iPhone VPN app security debate continues, as Apple says it’s fixed, and ProtonVPN says not

A debate about whether iPhone VPN app security is flawed continues today, with Apple insisting it has offered a fix since 2019, while ProtonVPN says that it’s only a partial solution.

The controversy began when a well-known security researcher said that iOS virtual private network (VPN) apps are broken, due to a flaw that he claims Apple has known about for at least two and a half years. This backed a previous report by ProtonVPN …

If you’re not familiar with how VPNs work, please check out the brief primer in yesterday’s post.

iPhone VPN app security issue

As soon as you activate a VPN app, it should immediately close down all existing (non-secure) data connections, and then reopen them inside the secure “tunnel.” This is an absolutely standard feature of any VPN service.

But security researcher Michael Horowitz did some testing, and found that not all existing connections were closed when a VPN app is activated. That means that some data continues to be sent over an unsecured link. This was true of multiple iOS VPN apps on multiple devices.

In some cases, those insecure connections can persist for a few minutes. This is already a big deal because some people activate their VPN immediately before doing something sensitive, but Horowitz found that some connections can remain up for hours. This includes Apple’s own push notifications.

His tests backed up a 2020 complaint by ProtonVPN. They discovered the problem in iOS 13.3.1, and say that the flaw remains in place today.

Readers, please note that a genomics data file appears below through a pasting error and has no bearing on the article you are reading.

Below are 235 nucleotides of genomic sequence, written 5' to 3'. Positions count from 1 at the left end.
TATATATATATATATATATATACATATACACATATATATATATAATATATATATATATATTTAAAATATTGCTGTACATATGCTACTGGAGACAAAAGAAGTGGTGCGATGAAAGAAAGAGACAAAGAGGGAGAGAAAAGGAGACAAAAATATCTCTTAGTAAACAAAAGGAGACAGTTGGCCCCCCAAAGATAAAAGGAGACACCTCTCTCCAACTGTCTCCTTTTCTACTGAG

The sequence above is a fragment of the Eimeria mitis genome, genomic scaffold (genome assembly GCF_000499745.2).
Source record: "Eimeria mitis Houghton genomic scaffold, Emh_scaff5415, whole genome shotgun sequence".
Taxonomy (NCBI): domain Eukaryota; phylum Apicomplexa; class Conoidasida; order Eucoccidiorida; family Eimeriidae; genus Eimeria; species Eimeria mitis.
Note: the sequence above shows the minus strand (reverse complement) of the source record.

Proton notified Apple, but says that it failed to take any action.

Apple says it has offered a fix since 2019

Apple announced what appeared to be a way for VPN app developers to solve the problem in a WWDC session in 2019 (video).

var includeAllNetworks: Bool { get set }

If this value is true and the tunnel is unavailable, the system drops all network traffic. The default value is false.

However, for some reason, it is off by default. It’s unclear why this would be, and why it seemingly hasn’t been implemented by any of the VPN apps tested.

Proton says it is only a partial fix

Proton told me that it was aware of the claimed fix, and had tested it at the time. However, the company found that it was only partially effective. Insecure connections to some Apple services remain in place after a VPN is activated.

Proton founder and CEO Andy Yen said that they made the decision to make the flaw public after Apple told them it would not be offering a full fix.

“The fact that this is still an issue is disappointing to say the least. We first notified Apple privately of this issue two years ago. Apple declined to fix the issue, which is why we disclosed the vulnerability to protect the public. Millions of people’s security is in Apple’s hands, they are the only ones who can fix the issue, but given the lack of action for the past two years, we are not very optimistic Apple will do the right thing.”

Confusion remains

Horowitz additionally pointed out that even iOS doesn’t seem to know whether or not a VPN service is active.

We’ve again reached out to Apple for a response to the latest episode in the iPhone VPN app security issue.

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